Wood performs three critical functions: mechanical support of the photosynthetic surface; storage of water, sugar and other nutrients; and conduction of water and other substances from the soil to the photosynthetic surface. In angiosperms, each of these functions is generally carried out by particular cells types so that mechanical support is primarily determined by fibres, storage by living cells such as parenchyma, and water conduction by xylem vessels. One cell type can perform more than one function. For example, living fibres can be the storage compartment in woods with scanty parenchyma and also function as support cells. Because wood carries out all these different tasks simultaneously, environmental demands that require a prominent role for a particular function can create a trade-off and/or positive interaction with other functional axes of variation – increased mechanical support often decreases water conduction efficiency but increases resistance to cavitation.
Wood density is a key functional trait that has been the focus of extensive research in the last few years. Since wood density describes the amount of carbon invested in support, it is related to a variety of ecological dimensions linked to life history traits (e.g. growth rate, survival or life span). For instance, wood density is inversely related to growth rates and successional position. Species with low wood density tend to be comparatively short-lived, fast-growing pioneers, while species with high wood density tend to be long-lived climax species. High disturbance and turnover rates favour fast-growing species with low wood density.
Most of the studies dealing with the anatomical determinants of wood density, especially those including large samples from global databases, lack information on the third functional dimension, storage. As axial and radial parenchyma are associated with stem water and nutrient storage, we expect a trade-off between mechanical strength and storage because increased area of parenchyma in stems should be achieved at the expense of other cell types (i.e. fibres), especially if conductance is to be maintained.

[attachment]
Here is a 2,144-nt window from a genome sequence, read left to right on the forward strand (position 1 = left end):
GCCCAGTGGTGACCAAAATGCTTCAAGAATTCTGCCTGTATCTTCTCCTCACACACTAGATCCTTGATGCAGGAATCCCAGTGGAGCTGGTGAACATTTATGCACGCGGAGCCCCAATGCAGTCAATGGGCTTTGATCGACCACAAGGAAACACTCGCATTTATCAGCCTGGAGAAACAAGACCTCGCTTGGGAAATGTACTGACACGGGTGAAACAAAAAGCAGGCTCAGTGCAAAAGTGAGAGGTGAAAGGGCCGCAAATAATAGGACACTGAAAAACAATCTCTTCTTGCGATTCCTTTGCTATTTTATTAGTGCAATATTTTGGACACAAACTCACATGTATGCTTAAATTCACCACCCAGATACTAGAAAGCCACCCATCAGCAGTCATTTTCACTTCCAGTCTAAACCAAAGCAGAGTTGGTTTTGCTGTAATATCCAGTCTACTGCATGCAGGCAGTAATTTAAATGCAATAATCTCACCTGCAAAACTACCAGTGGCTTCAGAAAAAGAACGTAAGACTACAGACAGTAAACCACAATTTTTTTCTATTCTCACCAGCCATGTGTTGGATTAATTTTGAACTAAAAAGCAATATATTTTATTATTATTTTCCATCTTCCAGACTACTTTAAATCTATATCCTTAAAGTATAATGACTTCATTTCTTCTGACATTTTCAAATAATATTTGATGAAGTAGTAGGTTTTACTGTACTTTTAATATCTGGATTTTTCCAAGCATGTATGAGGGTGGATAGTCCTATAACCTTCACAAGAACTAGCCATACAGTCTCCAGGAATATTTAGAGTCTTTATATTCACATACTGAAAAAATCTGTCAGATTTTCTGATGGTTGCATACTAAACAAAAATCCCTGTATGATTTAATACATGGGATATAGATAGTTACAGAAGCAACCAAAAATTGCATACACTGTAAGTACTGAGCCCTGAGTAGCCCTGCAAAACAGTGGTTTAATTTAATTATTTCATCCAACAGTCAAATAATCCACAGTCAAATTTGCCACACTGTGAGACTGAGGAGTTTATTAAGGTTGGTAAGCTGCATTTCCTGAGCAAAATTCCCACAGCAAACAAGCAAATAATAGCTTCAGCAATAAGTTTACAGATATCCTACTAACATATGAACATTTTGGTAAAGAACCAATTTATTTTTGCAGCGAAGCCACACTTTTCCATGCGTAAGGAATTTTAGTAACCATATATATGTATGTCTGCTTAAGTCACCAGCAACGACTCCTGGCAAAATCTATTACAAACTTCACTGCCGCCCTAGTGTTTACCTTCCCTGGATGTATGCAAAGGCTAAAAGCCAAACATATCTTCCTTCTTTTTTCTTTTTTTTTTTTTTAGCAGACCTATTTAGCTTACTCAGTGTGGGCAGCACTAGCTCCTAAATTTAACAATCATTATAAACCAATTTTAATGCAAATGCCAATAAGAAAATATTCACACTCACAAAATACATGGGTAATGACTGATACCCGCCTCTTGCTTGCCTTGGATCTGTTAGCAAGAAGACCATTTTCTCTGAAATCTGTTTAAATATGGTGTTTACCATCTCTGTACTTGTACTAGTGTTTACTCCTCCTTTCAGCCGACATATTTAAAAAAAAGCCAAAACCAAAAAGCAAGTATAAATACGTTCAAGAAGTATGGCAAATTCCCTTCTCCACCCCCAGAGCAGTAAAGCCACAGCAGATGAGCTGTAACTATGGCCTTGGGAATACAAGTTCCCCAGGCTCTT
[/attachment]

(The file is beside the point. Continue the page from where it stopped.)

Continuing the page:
A new paper in Annals of Botany examines a large database of approximately 800 tree species from China to analyse patterns of correlated evolution between proportions of different tissue types and functional characteristics of the stem related to support (wood density), water conduction (potential conductivity, vessel composition and fraction) and storage. While other analyses at global scales have focused on vessel traits to explain variation in wood density and theoretical conductivity, the authors question whether there is a clear trade-off among anatomical traits that hypothetically represent mechanical, conduction and storage functions, and how early these axes were established in the history of the lineages. There is intraspecies and intra-tree radial variation in wood traits associated with ontogenetic changes that might affect the strength of trade-offs. The aim of this study was to determine whether such trade-offs are generally recognized across angiosperm lineages at the species level.